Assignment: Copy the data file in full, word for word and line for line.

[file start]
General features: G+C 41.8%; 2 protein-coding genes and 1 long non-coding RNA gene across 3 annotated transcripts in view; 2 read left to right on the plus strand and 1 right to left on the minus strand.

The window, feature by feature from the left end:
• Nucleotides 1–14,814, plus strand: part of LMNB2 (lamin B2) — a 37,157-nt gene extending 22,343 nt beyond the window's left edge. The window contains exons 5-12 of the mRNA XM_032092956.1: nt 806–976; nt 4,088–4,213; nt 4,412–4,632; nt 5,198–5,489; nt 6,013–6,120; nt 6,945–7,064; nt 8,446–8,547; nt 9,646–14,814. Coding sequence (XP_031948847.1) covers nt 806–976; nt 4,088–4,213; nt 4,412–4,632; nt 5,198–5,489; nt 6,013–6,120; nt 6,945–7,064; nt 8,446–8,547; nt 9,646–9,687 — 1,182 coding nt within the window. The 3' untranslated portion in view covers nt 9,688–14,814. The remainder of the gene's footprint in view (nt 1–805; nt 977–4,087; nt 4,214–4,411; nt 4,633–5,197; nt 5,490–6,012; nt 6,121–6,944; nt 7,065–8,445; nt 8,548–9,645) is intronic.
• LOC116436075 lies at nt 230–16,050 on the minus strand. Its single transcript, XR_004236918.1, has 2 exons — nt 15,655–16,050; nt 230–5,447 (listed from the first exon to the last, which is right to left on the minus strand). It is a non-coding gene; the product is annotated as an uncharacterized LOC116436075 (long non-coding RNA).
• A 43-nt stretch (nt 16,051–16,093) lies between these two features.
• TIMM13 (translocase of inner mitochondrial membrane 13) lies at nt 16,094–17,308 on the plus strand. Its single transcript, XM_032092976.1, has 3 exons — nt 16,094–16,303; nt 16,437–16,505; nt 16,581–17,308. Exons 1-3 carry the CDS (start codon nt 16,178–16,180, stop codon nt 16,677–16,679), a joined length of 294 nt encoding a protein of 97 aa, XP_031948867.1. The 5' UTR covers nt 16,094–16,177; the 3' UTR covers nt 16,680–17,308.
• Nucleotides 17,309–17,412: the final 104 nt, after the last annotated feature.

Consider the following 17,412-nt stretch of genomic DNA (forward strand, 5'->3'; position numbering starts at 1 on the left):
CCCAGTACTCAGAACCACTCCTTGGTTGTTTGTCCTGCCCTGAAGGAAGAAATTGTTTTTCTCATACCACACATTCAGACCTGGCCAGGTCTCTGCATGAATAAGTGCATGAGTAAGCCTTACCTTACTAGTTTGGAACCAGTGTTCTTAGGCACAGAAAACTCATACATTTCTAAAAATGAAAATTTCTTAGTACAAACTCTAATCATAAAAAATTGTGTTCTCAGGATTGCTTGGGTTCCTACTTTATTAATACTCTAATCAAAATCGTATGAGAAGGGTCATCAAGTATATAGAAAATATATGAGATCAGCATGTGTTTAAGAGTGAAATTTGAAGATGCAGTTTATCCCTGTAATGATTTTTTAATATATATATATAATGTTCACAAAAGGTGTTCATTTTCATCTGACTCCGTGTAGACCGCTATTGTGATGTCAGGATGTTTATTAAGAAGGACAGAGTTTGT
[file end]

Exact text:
General features: G+C 41.8%; 2 protein-coding genes and 1 long non-coding RNA gene across 3 annotated transcripts in view; 2 read left to right on the plus strand and 1 right to left on the minus strand.

The window, feature by feature from the left end:
• Nucleotides 1–14,814, plus strand: part of LMNB2 (lamin B2) — a 37,157-nt gene extending 22,343 nt beyond the window's left edge. The window contains exons 5-12 of the mRNA XM_032092956.1: nt 806–976; nt 4,088–4,213; nt 4,412–4,632; nt 5,198–5,489; nt 6,013–6,120; nt 6,945–7,064; nt 8,446–8,547; nt 9,646–14,814. Coding sequence (XP_031948847.1) covers nt 806–976; nt 4,088–4,213; nt 4,412–4,632; nt 5,198–5,489; nt 6,013–6,120; nt 6,945–7,064; nt 8,446–8,547; nt 9,646–9,687 — 1,182 coding nt within the window. The 3' untranslated portion in view covers nt 9,688–14,814. The remainder of the gene's footprint in view (nt 1–805; nt 977–4,087; nt 4,214–4,411; nt 4,633–5,197; nt 5,490–6,012; nt 6,121–6,944; nt 7,065–8,445; nt 8,548–9,645) is intronic.
• LOC116436075 lies at nt 230–16,050 on the minus strand. Its single transcript, XR_004236918.1, has 2 exons — nt 15,655–16,050; nt 230–5,447 (listed from the first exon to the last, which is right to left on the minus strand). It is a non-coding gene; the product is annotated as an uncharacterized LOC116436075 (long non-coding RNA).
• A 43-nt stretch (nt 16,051–16,093) lies between these two features.
• TIMM13 (translocase of inner mitochondrial membrane 13) lies at nt 16,094–17,308 on the plus strand. Its single transcript, XM_032092976.1, has 3 exons — nt 16,094–16,303; nt 16,437–16,505; nt 16,581–17,308. Exons 1-3 carry the CDS (start codon nt 16,178–16,180, stop codon nt 16,677–16,679), a joined length of 294 nt encoding a protein of 97 aa, XP_031948867.1. The 5' UTR covers nt 16,094–16,177; the 3' UTR covers nt 16,680–17,308.
• Nucleotides 17,309–17,412: the final 104 nt, after the last annotated feature.

Consider the following 17,412-nt stretch of genomic DNA (forward strand, 5'->3'; position numbering starts at 1 on the left):
CCCAGTACTCAGAACCACTCCTTGGTTGTTTGTCCTGCCCTGAAGGAAGAAATTGTTTTTCTCATACCACACATTCAGACCTGGCCAGGTCTCTGCATGAATAAGTGCATGAGTAAGCCTTACCTTACTAGTTTGGAACCAGTGTTCTTAGGCACAGAAAACTCATACATTTCTAAAAATGAAAATTTCTTAGTACAAACTCTAATCATAAAAAATTGTGTTCTCAGGATTGCTTGGGTTCCTACTTTATTAATACTCTAATCAAAATCGTATGAGAAGGGTCATCAAGTATATAGAAAATATATGAGATCAGCATGTGTTTAAGAGTGAAATTTGAAGATGCAGTTTATCCCTGTAATGATTTTTTAATATATATATATAATGTTCACAAAAGGTGTTCATTTTCATCTGACTCCGTGTAGACCGCTATTGTGATGTCAGGATGTTTATTAAGAAGGACAGAGTTTGT